“Crashing” by Christopher Werkman
Lacey flipped her pillow and savored the cool underside of the case until it warmed against her cheek. It was going to be a sizzler. Not Iraq-hot, but blistering for Ohio. She just knew.
Tyler was still asleep, awash in crisp sheets. The night before, he invited Lacey to a family picnic and she said she wouldn’t go. No family meet-ups. Just friends. Fuck buddies. Not ready for a relationship. Having enough trouble rediscovering her civilian-self and easing back into everyday Midwest America. Now, she lay looking at him, wondering how her decision would affect the day. His face had a thousand freckles. Little sepia spatters. He pawed his dark tousles into orderly eddies after showering and his hair never changed once it took its set and dried. Even his helmet didn’t affect it. The idea of permanent helmet-hair crossed Lacey’s mind and the thought coaxed a smile just as his eyes opened. “Hey,” she said.
He smiled back. “What?”
“Your hair. It’s like a sculpture. Looks the same as when you went to bed. Even wind doesn’t faze it.”
Lacey rolled onto her feet and picked up her panties. “No. Well … yeah. Maybe,” she said, slipping them up over her hips and letting the elastic snap.
Tyler turned onto his back and nodded toward where his erection tented the sheet. “Hey, what about this?”
Lacey shrugged. “Morning wood. Take a squirt. It’ll go away.” She dropped a loose sleeveless shirt over her slender-but-muscled torso and smiled. “Don’t trip, though. You’ll pole vault.”
“Aw, come on.” He cradled his head in his hands and rested chin on his chest. “I’ll be fast.”
Lacey buttoned her shorts, jerked at the hem to get them on her hips where she liked them and padded barefoot around the bed. She bent and planted an open-mouthed kiss, enjoying the wetness of Tyler’s lips while she wrestled his tongue into submission. Standing abruptly, she turned for the door. “Bummer,” she said, over her shoulder. “I’ve got to be at the Haverhills’ house by eight-thirty.”
He grabbed for her, but missed. “Jesus, are you a cruel woman,” he bawled theatrically. He slid out of bed and started for the john.
She used a scrunchie to fashion her hair into a short straw-colored ponytail and winked. “You got it. Cruel and unusual. Not someone you want loose in polite society.”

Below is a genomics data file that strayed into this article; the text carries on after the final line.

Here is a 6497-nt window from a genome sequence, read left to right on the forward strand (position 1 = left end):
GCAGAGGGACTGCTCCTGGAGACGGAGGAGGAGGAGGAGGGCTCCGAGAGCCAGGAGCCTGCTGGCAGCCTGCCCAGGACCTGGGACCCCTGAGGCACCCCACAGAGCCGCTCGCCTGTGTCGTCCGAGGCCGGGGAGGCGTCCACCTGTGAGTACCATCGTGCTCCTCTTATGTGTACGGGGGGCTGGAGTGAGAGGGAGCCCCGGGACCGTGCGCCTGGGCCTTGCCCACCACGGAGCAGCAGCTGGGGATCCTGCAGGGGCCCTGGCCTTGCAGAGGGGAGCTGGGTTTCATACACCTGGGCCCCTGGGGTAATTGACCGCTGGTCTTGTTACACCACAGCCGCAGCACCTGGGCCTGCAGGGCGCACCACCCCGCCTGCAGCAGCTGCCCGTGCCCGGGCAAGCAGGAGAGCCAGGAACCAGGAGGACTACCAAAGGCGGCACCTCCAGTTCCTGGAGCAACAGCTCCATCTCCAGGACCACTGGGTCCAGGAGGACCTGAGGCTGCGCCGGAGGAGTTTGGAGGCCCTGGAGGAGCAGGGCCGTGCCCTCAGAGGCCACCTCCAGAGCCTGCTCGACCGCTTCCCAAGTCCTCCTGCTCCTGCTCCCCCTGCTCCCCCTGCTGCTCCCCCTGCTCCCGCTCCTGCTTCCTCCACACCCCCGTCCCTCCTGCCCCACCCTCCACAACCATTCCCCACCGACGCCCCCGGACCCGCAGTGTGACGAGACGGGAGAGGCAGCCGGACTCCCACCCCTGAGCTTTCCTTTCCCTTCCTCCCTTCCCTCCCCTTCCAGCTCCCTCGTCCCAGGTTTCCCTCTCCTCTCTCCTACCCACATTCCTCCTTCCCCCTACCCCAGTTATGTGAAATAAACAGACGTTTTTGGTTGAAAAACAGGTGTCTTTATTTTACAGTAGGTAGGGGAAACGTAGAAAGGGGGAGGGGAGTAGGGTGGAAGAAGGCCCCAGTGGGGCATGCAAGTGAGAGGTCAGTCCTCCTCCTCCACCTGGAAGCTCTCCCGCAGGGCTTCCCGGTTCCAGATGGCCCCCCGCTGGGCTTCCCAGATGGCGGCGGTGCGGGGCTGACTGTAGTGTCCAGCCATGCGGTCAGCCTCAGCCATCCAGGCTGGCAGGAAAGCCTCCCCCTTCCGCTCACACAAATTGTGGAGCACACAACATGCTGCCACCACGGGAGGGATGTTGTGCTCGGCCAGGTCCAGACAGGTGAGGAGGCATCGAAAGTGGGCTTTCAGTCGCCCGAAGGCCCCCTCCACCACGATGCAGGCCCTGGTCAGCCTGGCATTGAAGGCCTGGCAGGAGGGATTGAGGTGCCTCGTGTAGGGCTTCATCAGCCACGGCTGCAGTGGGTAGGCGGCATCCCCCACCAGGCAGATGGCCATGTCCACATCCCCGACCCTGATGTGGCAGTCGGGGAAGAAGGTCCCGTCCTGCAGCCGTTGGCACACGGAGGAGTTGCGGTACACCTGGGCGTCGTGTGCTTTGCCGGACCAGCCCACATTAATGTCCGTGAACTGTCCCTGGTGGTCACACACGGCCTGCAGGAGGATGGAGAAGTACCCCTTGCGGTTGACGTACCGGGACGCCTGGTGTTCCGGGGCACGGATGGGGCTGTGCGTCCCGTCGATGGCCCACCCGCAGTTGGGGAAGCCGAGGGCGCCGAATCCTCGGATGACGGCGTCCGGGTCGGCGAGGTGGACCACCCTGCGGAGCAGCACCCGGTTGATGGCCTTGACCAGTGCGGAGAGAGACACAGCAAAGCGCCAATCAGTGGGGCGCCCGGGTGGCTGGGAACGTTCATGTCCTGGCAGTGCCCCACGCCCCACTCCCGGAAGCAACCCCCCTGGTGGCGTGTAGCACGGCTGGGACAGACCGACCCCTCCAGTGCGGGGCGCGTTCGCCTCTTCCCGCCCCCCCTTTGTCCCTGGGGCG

Tyler thought to set the timer, so the kitchen steeped in the thick aroma of coffee. Surrounded by her troop of cats, Lacey spooned food into their bowls, rinsed her hands and pushed a thumbnail through the cellophane of a package of English muffins. She split one and dropped each half into the toaster. By the time Tyler walked in, his coffee was poured, the toaster had popped and Lacey was nibbling a boiled egg.
“How do you eat that without salt?” he said, hot-handing a muffin and slicing off a pat of butter while simultaneously stoking Bahrah, Lacey’s fluffy blond cat, with the bottom of his bare foot.
Lacey smiled. “What? You put salt on deviled eggs, too?”
His eyes clouded over and he shifted to stand on both feet. “I guess you’ll never know.”
“Shit.” She rocked her face to the ceiling and shook her head. I go and mention picnic food. I’m such a dumb ass.
“Eating a hamburger within a hundred feet of my parents doesn’t constitute common-law marriage or anything,” Tyler said. “Not in this jurisdiction, anyhow.”
She stepped on the pedal that opened the lid and let the wastebasket consume the rest of her egg. “You know what it means when you bring somebody around. Family immediately assumes there’s something going on.” She paused. “More than just, you know, casual.”
He started to put his arm around her and she stopped him with a look. She could eye-Taser anyone into surrender. He stepped back. “And that’s all this is? Casual? ‘Cause I’ve been living here with you for a while.”
“Crashing.” She stooped to gang-pet her cats, then walked over to get a container of yogurt from the refrigerator.
He smiled thinly. “Never say ‘crash’ to a biker.” He spread butter on the other half of the muffin, then gave her a piercing look. “So I’ve been saying it wrong? I’ve been crashing, not living with you? Because I thought you crashed for just a night or two, not for four months.”
She spooned some yogurt. “What did you tell your parents?”
“Them? I just said I had a friend with a house who was letting me stay.”
She flicked out her index finger like a switchblade. “There you go. Crashing.”
He turned, put his hands on the sink and looked out the window. “I think I’m way past that.”
He looked into her eyes. “Past the friend part.”
She slammed the yogurt down and tossed the spoon into the sink. “Well, that’s your problem, Ty. I told you from the git-go, N-S-A. No strings. I have one business, and I’m trying to get another one up and running.” She looked at the clock. “Christ, now I’m late.” She started for the door, remembered her shoes and scurried back across the kitchen to the utility room. “I got an attic full of crap I dragged back from Iraq, and my work. I don’t have the time or the emotional ammo to be your little girlfriend.” She alternated hopping on one foot, then the other while she pulled on her ankle-high walking shoes. “Girlfriend experience,” she said, tying the laces. “Isn’t that what expensive whores call it? Sweet talk and hand-holding, too.”
He rolled his eyes. “I wouldn’t know. I guess I was never with an expensive whore, ‘til I crossed paths with you.”
She patted his cheek as she passed by, on her way to the door. “Nice try, but that’s not going to empty my magazine. I’ve been called worse, hon. I’m still locked and loaded.” She crossed the living room and dropped to her knees, caressing and cooing to each of her cats. They rolled like big dust balls and pawed gently at her hands. She stood and opened the door. “You and Jett are going to practice stunts today?”
He nodded, then leveled a pretty impressive stun-gun stare of his own. “Afterwards, maybe I’ll pack my shit.”